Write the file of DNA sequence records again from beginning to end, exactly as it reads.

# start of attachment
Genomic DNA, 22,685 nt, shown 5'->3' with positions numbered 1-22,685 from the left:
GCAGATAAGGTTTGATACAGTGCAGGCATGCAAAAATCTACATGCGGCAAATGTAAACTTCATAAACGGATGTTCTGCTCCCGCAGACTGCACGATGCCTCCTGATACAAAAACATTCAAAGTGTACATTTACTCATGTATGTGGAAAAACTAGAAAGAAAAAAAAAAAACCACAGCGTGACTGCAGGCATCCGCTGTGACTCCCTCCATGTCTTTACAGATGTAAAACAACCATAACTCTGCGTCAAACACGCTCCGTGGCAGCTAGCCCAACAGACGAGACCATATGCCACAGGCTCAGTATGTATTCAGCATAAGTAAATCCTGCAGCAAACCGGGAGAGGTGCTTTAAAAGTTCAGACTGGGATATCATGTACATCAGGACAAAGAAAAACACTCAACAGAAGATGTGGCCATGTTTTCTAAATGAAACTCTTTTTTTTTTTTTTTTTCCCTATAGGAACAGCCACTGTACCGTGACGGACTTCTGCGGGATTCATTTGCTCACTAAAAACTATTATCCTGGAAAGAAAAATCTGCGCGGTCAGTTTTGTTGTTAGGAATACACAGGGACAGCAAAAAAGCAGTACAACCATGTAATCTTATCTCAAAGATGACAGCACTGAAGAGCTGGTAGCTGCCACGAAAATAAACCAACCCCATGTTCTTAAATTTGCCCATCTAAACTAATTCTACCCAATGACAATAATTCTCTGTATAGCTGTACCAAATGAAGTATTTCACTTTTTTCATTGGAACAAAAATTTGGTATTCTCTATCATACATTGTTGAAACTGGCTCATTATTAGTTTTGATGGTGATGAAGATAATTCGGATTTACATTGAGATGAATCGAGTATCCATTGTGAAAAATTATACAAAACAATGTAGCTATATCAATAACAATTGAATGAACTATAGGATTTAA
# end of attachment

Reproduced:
Genomic DNA, 22,685 nt, shown 5'->3' with positions numbered 1-22,685 from the left:
GCAGATAAGGTTTGATACAGTGCAGGCATGCAAAAATCTACATGCGGCAAATGTAAACTTCATAAACGGATGTTCTGCTCCCGCAGACTGCACGATGCCTCCTGATACAAAAACATTCAAAGTGTACATTTACTCATGTATGTGGAAAAACTAGAAAGAAAAAAAAAAAACCACAGCGTGACTGCAGGCATCCGCTGTGACTCCCTCCATGTCTTTACAGATGTAAAACAACCATAACTCTGCGTCAAACACGCTCCGTGGCAGCTAGCCCAACAGACGAGACCATATGCCACAGGCTCAGTATGTATTCAGCATAAGTAAATCCTGCAGCAAACCGGGAGAGGTGCTTTAAAAGTTCAGACTGGGATATCATGTACATCAGGACAAAGAAAAACACTCAACAGAAGATGTGGCCATGTTTTCTAAATGAAACTCTTTTTTTTTTTTTTTTTCCCTATAGGAACAGCCACTGTACCGTGACGGACTTCTGCGGGATTCATTTGCTCACTAAAAACTATTATCCTGGAAAGAAAAATCTGCGCGGTCAGTTTTGTTGTTAGGAATACACAGGGACAGCAAAAAAGCAGTACAACCATGTAATCTTATCTCAAAGATGACAGCACTGAAGAGCTGGTAGCTGCCACGAAAATAAACCAACCCCATGTTCTTAAATTTGCCCATCTAAACTAATTCTACCCAATGACAATAATTCTCTGTATAGCTGTACCAAATGAAGTATTTCACTTTTTTCATTGGAACAAAAATTTGGTATTCTCTATCATACATTGTTGAAACTGGCTCATTATTAGTTTTGATGGTGATGAAGATAATTCGGATTTACATTGAGATGAATCGAGTATCCATTGTGAAAAATTATACAAAACAATGTAGCTATATCAATAACAATTGAATGAACTATAGGATTTAA